Seven in ten parents of school-age children responding to a recent survey said they’ve considered separation or divorce. Six months after participating in a nine hour class to improve communication, emotional understanding, empathy and conflict resolution skills, the percentage who said they never consider separation or divorce doubled.
Double-digit unemployment, the second highest foreclosure rate in the nation, and a host of other stressors are taking a toll on South Florida families. According to a recent survey of 493 parents of school age children, seven in ten were considering separation or divorce in 2009.
The survey conducted by the nonprofit PAIRS Foundation in Weston, Florida included 204 men and 289 women living in South Florida (Miami-Dade, Broward, and Palm Beach counties). Seventy one percent of respondents were Hispanic/Latino, 14 percent Black, and 13 percent White. At the time of the survey, 85 percent were married, eight percent engaged or considering marriage, and three percent separated or considering separation. Six percent were expecting a child.
In response to the question, “How often do you discuss or have you considered divorce, separation, or terminating your relationship,” 30 percent responded “Never.”
After the survey, the group went through a nine-hour marriage education class to improve communication, emotional understanding, empathy, and conflict resolution.
Six months after the class, the percentage of respondents who reported never considering separation or divorce doubled to 60 percent.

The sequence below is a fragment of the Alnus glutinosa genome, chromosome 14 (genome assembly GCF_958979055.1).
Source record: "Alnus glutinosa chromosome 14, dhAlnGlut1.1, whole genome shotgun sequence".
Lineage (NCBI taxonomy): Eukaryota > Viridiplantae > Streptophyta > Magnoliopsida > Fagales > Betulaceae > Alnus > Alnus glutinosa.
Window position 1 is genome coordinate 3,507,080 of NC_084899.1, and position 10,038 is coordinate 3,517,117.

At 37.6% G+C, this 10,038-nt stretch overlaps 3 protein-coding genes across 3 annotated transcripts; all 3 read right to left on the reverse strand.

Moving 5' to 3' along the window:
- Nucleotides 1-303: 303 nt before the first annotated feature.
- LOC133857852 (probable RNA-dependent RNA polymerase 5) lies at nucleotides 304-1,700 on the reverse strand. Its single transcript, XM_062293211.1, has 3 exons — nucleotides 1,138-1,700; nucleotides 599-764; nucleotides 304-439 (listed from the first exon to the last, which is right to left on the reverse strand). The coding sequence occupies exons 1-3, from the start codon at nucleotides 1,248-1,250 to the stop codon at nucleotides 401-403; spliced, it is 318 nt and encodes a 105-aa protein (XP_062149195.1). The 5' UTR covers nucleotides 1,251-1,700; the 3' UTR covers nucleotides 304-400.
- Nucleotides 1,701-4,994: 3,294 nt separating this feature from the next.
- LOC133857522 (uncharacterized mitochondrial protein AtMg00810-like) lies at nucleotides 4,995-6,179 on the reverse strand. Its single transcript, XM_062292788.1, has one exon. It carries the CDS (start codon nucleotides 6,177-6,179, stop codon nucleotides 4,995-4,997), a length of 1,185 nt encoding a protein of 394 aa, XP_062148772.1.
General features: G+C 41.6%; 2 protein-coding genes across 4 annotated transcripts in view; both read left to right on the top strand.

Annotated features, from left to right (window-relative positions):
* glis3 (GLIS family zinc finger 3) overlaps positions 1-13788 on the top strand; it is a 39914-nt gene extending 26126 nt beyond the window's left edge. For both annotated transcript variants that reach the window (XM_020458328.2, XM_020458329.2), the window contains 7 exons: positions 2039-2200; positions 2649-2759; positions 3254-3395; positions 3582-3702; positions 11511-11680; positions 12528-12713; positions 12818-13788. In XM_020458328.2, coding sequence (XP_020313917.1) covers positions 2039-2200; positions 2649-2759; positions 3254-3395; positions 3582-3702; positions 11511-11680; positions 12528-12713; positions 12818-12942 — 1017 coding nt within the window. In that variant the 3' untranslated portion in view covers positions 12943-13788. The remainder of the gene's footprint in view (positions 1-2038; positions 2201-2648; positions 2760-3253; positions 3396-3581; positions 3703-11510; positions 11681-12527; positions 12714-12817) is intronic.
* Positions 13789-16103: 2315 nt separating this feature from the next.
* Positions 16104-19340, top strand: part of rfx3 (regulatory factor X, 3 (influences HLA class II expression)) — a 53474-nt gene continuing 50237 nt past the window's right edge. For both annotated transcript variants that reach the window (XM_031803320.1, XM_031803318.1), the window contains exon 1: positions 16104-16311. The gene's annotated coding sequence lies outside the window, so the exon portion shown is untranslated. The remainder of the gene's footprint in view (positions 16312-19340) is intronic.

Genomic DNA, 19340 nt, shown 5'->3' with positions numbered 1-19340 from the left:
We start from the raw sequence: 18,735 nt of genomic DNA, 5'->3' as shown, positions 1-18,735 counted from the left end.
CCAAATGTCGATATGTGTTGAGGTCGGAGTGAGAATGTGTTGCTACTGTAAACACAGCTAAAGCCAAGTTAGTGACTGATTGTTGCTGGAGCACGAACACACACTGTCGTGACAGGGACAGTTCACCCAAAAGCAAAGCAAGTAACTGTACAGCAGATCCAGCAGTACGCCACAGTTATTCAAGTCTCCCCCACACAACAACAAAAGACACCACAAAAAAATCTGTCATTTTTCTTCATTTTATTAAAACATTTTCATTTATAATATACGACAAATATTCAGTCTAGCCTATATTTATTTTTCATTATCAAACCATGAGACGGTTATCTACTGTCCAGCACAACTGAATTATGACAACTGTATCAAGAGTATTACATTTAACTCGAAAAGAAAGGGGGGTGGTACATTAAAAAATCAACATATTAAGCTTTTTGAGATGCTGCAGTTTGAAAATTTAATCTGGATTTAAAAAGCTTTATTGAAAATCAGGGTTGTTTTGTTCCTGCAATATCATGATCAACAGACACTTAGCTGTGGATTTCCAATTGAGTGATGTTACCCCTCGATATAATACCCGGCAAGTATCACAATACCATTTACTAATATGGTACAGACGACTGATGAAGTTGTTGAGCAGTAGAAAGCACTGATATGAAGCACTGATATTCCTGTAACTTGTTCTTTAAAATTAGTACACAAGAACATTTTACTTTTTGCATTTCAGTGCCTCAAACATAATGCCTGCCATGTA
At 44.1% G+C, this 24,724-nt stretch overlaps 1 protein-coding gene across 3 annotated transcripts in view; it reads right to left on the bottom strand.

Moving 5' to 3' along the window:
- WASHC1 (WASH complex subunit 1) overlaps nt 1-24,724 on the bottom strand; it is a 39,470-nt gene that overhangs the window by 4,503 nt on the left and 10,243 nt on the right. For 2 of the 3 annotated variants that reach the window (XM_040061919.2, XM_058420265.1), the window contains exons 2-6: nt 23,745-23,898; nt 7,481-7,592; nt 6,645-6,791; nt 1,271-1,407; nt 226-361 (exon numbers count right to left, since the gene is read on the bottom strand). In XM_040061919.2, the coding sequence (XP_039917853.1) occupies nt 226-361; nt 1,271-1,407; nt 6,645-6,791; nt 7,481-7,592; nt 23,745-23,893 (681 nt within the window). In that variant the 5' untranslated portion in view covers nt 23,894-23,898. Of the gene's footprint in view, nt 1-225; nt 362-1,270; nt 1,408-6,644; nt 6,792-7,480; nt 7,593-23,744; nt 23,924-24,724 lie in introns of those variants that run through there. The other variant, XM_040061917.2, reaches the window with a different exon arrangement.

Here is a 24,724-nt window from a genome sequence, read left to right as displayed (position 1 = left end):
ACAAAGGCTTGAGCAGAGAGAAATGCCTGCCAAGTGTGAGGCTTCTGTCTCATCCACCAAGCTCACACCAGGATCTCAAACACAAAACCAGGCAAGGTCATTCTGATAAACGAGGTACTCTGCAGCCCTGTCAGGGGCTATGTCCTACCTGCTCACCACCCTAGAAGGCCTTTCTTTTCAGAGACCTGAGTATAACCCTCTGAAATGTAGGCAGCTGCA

Amanda Falciglia, PAIRS Foundation’s Research Director, said the results show that without effective intervention, increasing numbers of children in South Florida are likely to grow up in single-parent homes, with a significant impact on schools, neighborhoods, and greater need for taxpayer funded social services.
“Although the results of the initial survey are concerning, it’s reassuring to know couples can learn to strengthen their marriages and provide greater security, stability and resources to their children,” Falciglia said.
In 2006, PAIRS Foundation was awarded a multi-year, multi-million dollar grant from the U.S. Department of Health and Human Services, Administration for Children and Families, to provide marriage education classes in South Florida. PAIRS CEO Seth Eisenberg said the federal grant has enabled the nonprofit to provide free and reduced cost classes to more than 5,000 people and conduct extensive research on the program’s impact. In the near future, he said, when the grant program ends, couples will have to personally foot the nearly $500 cost of the program.
“Even during times of stress, couples can learn to create and sustain joyful, loving relationships,” Eisenberg said.
PAIRS Foundation, a 501(c)(3) nonprofit, is one of the nation’s oldest and leading providers of relationship skills training. A schedule of upcoming classes is available online at www.pairs.com.